Janet Evanovich On Love, Laughs And Being A Voyeur Explosive Eighteen is the 18th in the best-selling series of crime novels featuring Jersey girl Stephanie Plum. Author Janet Evanovich discusses the inspiration for her heroine and how she eavesdrops for ideas.
NPR logo

Janet Evanovich On Love, Laughs And Being A Voyeur

  • Download
  • <iframe src="https://www.npr.org/player/embed/143795313/143801761" width="100%" height="290" frameborder="0" scrolling="no" title="NPR embedded audio player">
  • Transcript
Janet Evanovich On Love, Laughs And Being A Voyeur

Janet Evanovich On Love, Laughs And Being A Voyeur

  • Download
  • <iframe src="https://www.npr.org/player/embed/143795313/143801761" width="100%" height="290" frameborder="0" scrolling="no" title="NPR embedded audio player">
  • Transcript


This is ALL THINGS CONSIDERED from NPR News. I'm Melissa Block.


And I'm Lynn Neary. Janet Evanovich has just published "Explosive Eighteen." It's the 18th in a series of crime novels featuring Jersey girl Stephanie Plum. Plum's hair is big, and her personality bigger. She's a bounty hunter in Trenton who works for her bail bondsman cousin, has a couple of love interests and a lot of laughs along the way. Janet Evanovich has a lot to laugh about as well. She has sold more than 75 million novels. The books fuel the empire that is Team Evanovich.

Her daughter handles the website, her son the finances, and her husband is her agent. Janet Evanovich has made it big, but she didn't start out writing crime novels.

JANET EVANOVICH: You know, I started as a romance writer. I did 12 romance novels, and that was a pretty simple existence for me. But when I moved over into Stephanie Plum and the first thing that happened to me, of course, was that I sold it to the movies, and I sold it for a million dollars. Now, we were not wealthy people. My dad worked in a factory, and I was the first to go to college. And we had a lot of debt sending our kids through school. So all of a sudden, you know, our lives changed.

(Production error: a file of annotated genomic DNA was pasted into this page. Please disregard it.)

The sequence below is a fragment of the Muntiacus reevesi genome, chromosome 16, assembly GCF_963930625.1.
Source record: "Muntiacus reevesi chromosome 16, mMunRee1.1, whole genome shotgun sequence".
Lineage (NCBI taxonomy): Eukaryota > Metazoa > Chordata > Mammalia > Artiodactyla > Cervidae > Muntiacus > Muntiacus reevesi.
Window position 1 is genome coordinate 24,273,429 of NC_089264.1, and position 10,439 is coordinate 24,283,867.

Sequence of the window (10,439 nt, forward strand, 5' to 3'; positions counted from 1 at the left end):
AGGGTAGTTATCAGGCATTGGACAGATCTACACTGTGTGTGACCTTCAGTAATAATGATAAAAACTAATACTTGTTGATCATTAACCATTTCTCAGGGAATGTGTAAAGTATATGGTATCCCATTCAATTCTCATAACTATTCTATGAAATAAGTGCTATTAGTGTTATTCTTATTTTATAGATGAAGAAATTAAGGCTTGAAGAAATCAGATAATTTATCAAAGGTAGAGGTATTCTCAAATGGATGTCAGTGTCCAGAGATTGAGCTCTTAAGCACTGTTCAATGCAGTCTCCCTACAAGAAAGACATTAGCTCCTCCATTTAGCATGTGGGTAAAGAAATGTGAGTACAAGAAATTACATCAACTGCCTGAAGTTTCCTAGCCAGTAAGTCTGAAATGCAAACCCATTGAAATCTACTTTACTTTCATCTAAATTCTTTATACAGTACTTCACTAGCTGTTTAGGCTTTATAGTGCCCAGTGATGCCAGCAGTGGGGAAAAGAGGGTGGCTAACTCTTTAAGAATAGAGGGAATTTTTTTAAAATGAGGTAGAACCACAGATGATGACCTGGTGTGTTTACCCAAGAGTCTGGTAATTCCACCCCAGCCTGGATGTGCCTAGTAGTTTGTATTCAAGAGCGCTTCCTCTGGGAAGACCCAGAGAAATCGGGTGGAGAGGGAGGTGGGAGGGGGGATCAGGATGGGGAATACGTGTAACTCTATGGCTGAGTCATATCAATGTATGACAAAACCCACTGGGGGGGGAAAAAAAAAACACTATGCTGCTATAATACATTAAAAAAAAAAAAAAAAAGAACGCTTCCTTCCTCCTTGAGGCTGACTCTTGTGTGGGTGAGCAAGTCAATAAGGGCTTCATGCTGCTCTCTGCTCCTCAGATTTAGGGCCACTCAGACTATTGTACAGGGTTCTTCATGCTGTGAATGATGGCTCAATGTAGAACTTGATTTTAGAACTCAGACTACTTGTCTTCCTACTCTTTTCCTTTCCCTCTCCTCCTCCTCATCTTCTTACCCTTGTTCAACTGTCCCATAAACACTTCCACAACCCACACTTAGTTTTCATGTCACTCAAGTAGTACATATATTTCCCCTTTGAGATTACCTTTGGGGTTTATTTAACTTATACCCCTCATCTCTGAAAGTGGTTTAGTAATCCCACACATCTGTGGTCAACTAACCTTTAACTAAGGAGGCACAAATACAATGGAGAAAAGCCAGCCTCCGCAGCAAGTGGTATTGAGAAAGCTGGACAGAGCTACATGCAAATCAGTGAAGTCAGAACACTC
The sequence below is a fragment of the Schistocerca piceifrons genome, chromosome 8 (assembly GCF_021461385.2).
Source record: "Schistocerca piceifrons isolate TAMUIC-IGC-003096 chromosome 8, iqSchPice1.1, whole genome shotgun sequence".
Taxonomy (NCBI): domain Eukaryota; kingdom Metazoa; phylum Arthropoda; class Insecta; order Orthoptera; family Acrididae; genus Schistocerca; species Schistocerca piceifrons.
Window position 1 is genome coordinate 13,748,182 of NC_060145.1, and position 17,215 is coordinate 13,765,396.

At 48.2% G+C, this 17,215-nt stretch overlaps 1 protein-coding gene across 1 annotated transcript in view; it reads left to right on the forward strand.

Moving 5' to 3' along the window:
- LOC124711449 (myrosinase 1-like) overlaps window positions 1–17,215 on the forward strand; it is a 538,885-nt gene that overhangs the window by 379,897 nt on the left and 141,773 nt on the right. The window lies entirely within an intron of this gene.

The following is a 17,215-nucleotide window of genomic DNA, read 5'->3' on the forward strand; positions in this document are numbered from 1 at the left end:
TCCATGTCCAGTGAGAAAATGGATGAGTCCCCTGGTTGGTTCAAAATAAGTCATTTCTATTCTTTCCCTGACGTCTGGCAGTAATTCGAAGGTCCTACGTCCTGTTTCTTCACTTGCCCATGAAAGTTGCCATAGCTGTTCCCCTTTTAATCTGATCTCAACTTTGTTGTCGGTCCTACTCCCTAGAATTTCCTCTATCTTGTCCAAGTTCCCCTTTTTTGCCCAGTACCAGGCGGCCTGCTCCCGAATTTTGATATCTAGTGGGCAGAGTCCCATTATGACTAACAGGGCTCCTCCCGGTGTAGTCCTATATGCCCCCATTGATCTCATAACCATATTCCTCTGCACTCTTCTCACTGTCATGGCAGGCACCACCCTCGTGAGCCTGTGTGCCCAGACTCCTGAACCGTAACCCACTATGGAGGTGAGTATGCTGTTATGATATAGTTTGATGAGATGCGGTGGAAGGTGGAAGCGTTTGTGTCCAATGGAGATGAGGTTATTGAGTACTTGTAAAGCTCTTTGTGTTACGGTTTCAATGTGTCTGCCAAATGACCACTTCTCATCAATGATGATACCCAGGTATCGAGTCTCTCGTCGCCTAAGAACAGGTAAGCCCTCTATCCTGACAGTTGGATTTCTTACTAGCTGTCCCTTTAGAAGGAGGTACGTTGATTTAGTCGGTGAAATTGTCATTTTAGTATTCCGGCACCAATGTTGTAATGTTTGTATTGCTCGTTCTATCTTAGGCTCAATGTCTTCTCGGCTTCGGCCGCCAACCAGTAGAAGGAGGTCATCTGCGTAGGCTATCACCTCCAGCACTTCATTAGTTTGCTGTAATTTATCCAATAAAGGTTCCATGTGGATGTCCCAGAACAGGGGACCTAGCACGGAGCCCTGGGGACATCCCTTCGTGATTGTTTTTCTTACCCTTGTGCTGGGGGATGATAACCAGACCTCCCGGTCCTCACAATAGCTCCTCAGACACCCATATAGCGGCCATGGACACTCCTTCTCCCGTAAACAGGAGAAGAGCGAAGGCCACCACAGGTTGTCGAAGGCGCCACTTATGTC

And we said to our kids: We have all this money. We're going to pay off all your education loans. And you can choose what you would like to do: if you want to go to law school or if you want to join in with us and we'll, you know, do this book thing together. And they both chose to come on board. So it was, you know, kind of this gradual process.

NEARY: Well, tell me, how did you create Stephanie Plum? Who or what was the inspiration for this character that so many people love now?

EVANOVICH: I know what I like as a reader. I know what I like to see on television and the movies. And I thought I had a sense of who my audience was. So I knew what kind of a heroine I wanted. I knew that she would be likeable. I knew that she would be a little vulnerable. She wouldn't be perfect. But she would try very hard. She would have some flexibility in her makeup. She would be a tenacious person. You know, some of the things that I really admire in people. And then because I wanted this to go on for a long time...


EVANOVICH: ...I gave her some of myself. I thought this is a way of keeping the character consistent, you know, of knowing the character. So Stephanie has some of me. I gave her a lot of my history. And then, of course, there's a lot of my daughter in Stephanie because my daughter is Stephanie's generation. You know, I'm a generation away. And so I had this woman. I knew that I wanted to have some hot guys in her life because I love that as a romance writer.


EVANOVICH: I was never very good, you know, at all the detailed sex scenes, he did this and then that and - but I love the adventure of it. I love the romantic chase. And so I knew...

NEARY: Yeah. And you have these two guys who are, you know, one is a cop, Morelli, and the other, Ranger, is this sort of mystery guy. He wears all black. He works in security in some way. And I was wondering - she's in a triangle with these guys - do you ever plan to make her decide once and for all which one she wants?